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The First Year

Page history last edited by Alan Hartley-Smith 5 years, 8 months ago

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The First Year

The first ordinary (statutory) meeting of the Company was held at the Company’s offices, Finch Lane, London, on Wednesday, August 1, 1900, with Major S. Flood Page in the Chair. This was a purely formal meeting at which no resolutions could be proposed, but the Chairman was able to give some information regarding the progress which had been made. The Board, of course, looked to the foreign directors of the Company to attend to its business abroad. They were all men of ‘high consideration, great experience, and strong financial position, representing almost every country in Europe’. Many conversations had been held with the Belgian ministers concerned with the Telegraph and Posts and Marine and also with the Prime Minister of Belgium, and a site had been determined upon for the erection of the first Marconi station in Belgium. A Belgian steamer was about to be fitted. Another director had been added to the Board in M. Edgar St. Paul de Sincay, of Paris, who was Administrateur des Chargeurs Reunis of Havre, a large and successful French shipping company. The French directors were approaching the French Government and were about to enter into negotiations with a view to obtaining permission for concessions for the Company in France. Negotiations had been commenced with the Spanish Government, and the Company, through its London WIRELESS AT SEA offices, was in close communication with Newfoundland with a view to establishing stations there.

 

The Marconi Company’s Task

This was the difficult one of persuading those Governments who had monopoly of the telegraph services that the Company was going to help them; that if the Company succeeded it would increase the Governments’ revenue and would in no sense be in competition with them; and if they allowed the Company to erect shore wireless stations, they would undertake to establish a Marconi service with ships by which communication could be carried on and business would therefore accrue to them in that manner. The experiments which Marconi was carrying out gave very great promise that the system would be successful, scientifically and commercially.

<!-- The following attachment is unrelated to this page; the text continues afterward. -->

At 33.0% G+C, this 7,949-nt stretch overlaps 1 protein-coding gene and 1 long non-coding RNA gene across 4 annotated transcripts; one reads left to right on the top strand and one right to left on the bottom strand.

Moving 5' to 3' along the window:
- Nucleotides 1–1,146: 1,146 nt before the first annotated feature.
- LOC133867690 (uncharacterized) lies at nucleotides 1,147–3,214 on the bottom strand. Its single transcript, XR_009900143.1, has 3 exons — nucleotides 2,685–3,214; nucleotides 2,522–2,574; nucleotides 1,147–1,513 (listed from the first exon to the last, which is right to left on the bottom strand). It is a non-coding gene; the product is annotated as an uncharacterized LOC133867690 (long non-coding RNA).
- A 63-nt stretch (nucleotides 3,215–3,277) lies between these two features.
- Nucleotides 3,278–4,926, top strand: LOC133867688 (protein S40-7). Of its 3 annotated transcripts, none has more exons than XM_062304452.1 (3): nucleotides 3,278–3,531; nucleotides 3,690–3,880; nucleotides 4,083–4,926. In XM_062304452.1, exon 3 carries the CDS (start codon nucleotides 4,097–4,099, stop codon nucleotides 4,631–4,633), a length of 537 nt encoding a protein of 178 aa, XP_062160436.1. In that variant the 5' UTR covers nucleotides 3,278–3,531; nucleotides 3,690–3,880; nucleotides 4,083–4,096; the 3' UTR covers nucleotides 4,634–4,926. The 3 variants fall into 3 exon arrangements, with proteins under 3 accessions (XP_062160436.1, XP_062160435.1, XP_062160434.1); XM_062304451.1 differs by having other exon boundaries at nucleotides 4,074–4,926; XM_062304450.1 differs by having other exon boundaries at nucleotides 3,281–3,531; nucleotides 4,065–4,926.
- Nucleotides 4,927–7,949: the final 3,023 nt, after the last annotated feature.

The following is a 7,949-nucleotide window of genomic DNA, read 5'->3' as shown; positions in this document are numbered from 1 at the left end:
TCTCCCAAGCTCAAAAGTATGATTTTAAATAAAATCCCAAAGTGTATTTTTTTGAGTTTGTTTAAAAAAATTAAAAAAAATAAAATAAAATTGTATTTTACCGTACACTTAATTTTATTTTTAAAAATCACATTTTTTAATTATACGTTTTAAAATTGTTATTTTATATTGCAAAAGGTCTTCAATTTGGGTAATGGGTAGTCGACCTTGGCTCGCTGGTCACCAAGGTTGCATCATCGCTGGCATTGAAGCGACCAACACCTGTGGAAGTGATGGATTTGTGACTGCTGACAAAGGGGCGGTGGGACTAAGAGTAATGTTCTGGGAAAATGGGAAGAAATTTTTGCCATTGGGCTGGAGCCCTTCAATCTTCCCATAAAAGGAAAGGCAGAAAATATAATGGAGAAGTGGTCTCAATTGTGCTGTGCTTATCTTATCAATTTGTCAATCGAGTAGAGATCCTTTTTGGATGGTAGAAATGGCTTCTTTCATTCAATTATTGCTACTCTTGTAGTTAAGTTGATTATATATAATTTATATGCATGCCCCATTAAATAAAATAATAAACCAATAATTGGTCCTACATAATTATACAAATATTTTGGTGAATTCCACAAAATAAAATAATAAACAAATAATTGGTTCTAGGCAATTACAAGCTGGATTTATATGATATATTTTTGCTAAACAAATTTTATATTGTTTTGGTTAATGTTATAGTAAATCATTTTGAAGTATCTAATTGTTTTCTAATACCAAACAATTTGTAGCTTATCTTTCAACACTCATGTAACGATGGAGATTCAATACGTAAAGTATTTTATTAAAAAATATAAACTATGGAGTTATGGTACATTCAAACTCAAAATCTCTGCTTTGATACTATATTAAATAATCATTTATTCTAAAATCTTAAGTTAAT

Some difficulty had been experienced with the British Post Office, but a contract had been made with the British Navy arranging that thirty-two ships or torpedo stations would be equipped with Marconi apparatus, but work had not yet been commenced. A ship was to be fitted at Portsmouth and another at Portland, and communication had to be established from one to the other. It was a long distance, and there was a range of hills between the two places. ‘We know it is difficult’, said Major Flood Page, ‘but we expect to carry out the contract with confidence. We have had this Marconi apparatus at Delagoa Bay on four of Her Majesty’s ships for several weeks, and in no case had it failed to give satisfaction’. The Company had received a most flattering telegram which had been sent to their chief assistant, Mr. Bullock, from one of the captains of Her Majesty’s ships stating that they were delighted with the work carried out and that it had given direct communication with the ships. A Committee was sitting to determine various questions with reference to communication between the land, lighthouses, and lightships. The only thing that could be said was that the Company had communicated between a lightship and the land for twelve months, morning, noon, and night, and in fog, and had never met a failure of any kind. There could be no talk of dividends yet, but these were bound to follow good and successful work.